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Scientists have injected the first patient with an experimental cancer-killing virus.
The virus, called Vaxinia, has been engineered to kill cancer cells while also increasing the body’s immune response to the disease.
It’s hoped the virus can help tackle advanced solid tumour cancers when combined with other drugs.
Vaxinia has been successfully tested in animals and the virus, officially known as CF33-hNIS, will have its true effectiveness revealed in this new clinical trial.
In early animal and lab testing, Vaxinia successfully reduced the size of ovarian, pancreatic, lung, breast and colon cancer tumours.
However, that’s not to say similar successes in humans are guaranteed, as outcomes don’t always directly translate between species.
Daneng Li, lead study author and an assistant professor of City of Hope’s Department of Medical Oncology & Therapeutics Research, shared his optimism in a statement.
He said: “Now is the time to further enhance the power of immunotherapy, and we believe CF33-hNIS has the potential to improve outcomes for our patients in their battle with cancer.”
Daneng Li added: “Our previous research demonstrated that oncolytic viruses can stimulate the immune system to respond to and kill cancer, as well as stimulate the immune system to be more responsive to other immunotherapies, including checkpoint inhibitors.”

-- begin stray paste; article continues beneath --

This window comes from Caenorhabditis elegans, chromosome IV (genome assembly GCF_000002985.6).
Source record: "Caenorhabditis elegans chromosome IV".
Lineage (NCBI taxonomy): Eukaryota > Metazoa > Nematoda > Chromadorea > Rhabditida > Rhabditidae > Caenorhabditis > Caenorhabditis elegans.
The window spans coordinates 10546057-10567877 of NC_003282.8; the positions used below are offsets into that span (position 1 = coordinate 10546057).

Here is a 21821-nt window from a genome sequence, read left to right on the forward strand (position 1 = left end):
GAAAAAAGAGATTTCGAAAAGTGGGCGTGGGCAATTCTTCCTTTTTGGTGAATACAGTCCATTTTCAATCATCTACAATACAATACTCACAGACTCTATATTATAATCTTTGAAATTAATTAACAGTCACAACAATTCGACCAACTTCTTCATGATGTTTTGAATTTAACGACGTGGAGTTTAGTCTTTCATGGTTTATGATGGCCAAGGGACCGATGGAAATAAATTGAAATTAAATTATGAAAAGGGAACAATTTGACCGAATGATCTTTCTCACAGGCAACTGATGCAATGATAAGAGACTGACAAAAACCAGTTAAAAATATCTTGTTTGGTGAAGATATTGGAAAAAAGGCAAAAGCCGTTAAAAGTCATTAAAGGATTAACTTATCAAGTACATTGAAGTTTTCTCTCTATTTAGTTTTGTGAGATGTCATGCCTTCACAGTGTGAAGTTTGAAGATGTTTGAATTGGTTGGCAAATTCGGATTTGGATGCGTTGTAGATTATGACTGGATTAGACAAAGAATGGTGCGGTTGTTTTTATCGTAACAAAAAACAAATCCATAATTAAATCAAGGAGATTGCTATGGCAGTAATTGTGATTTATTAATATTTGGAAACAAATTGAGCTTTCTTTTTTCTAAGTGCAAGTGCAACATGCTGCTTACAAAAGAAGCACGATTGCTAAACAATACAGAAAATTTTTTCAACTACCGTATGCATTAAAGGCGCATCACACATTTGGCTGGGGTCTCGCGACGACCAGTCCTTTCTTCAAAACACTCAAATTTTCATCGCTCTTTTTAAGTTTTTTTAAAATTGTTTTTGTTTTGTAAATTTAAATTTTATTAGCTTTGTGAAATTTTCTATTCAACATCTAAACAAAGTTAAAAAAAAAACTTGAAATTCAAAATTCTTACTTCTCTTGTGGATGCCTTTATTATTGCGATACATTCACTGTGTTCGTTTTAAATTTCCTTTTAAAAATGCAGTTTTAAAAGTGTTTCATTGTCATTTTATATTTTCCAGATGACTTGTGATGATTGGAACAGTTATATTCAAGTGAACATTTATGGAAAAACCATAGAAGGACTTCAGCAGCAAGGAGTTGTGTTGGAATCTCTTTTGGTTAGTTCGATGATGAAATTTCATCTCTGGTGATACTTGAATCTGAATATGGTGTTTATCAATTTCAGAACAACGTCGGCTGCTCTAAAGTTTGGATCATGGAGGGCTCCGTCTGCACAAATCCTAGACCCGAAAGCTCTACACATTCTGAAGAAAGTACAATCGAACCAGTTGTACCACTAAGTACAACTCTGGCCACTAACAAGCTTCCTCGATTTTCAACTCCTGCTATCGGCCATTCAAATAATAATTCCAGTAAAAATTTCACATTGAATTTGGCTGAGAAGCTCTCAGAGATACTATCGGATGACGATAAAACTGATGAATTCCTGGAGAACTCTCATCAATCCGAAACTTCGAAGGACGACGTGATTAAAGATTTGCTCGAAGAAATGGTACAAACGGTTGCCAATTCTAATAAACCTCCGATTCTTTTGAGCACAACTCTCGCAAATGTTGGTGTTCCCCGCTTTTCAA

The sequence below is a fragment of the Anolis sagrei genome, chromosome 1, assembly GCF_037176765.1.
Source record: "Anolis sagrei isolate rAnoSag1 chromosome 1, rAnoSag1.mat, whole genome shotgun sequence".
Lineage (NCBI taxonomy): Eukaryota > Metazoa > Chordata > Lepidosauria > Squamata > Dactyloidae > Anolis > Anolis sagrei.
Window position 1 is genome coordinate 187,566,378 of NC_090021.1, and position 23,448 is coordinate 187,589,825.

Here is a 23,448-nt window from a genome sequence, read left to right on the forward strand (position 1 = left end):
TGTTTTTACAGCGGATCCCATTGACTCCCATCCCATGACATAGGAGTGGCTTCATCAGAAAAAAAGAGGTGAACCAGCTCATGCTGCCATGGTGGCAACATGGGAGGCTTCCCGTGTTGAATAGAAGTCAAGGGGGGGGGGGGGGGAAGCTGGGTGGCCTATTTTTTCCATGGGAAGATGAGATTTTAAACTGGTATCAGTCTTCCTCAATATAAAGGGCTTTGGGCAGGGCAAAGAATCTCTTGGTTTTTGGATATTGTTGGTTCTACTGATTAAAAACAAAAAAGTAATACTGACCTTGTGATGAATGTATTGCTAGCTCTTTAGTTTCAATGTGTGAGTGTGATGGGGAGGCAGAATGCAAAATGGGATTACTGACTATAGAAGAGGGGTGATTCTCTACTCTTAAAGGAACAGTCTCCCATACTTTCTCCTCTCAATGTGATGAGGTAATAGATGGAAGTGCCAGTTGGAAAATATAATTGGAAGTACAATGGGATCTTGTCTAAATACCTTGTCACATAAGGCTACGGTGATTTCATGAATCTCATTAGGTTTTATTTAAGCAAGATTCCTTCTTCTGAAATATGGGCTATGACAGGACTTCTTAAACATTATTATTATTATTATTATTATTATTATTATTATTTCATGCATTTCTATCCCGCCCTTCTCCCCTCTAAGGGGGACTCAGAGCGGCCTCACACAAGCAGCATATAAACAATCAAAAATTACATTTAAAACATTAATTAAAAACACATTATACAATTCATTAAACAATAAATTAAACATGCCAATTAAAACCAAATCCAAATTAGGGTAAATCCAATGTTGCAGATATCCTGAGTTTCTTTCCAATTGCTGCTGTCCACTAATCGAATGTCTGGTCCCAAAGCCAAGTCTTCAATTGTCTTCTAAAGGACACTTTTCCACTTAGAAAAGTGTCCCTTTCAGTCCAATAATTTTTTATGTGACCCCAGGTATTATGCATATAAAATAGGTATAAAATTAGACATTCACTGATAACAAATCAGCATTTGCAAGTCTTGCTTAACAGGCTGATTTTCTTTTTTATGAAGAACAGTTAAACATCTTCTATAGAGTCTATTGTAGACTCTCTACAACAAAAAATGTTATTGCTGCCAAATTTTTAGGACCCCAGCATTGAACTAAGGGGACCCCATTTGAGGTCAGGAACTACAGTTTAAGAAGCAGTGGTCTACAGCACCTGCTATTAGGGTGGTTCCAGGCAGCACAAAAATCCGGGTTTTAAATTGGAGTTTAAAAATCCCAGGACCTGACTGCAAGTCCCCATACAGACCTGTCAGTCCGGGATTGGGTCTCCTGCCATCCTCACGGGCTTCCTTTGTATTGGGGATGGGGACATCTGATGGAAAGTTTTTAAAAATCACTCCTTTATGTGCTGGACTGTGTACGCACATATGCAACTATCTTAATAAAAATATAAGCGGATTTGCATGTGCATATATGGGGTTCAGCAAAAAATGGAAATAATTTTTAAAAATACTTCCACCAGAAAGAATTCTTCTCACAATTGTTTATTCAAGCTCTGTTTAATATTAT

The virus will be tested out in a Phase I trial of 100 cancer patients who have metastatic or advanced solid tumours and have tried at least two other treatments previously.
The trials – set to be completed by early 2025 – will test both the safety and optimal dose of Vaxinia and researchers will keep track of patients' responses.
Factors monitored will include survival rate and how much their cancers progress once trials start.
City of Hope, one of the US’s largest cancer research and treatment organisations, announced on 17 May that the first patient had been dosed with Vaxinia.
Yuman Fong, another key developer of the genetically modified virus, said he hopes the trials open up treatment for a ‘wide range’ of cancers while explaining why viruses like Vaxinia are more efficient at tackling cancer than other treatment variations.
He explained: "Interestingly, the same characteristics that eventually make cancer cells resistant to chemotherapy or radiation treatment actually enhance the success of oncolytic viruses, such as CF33-hNIS.
"We are hoping to harness the promise of virology and immunotherapy for the treatment of a wide variety of deadly cancers."
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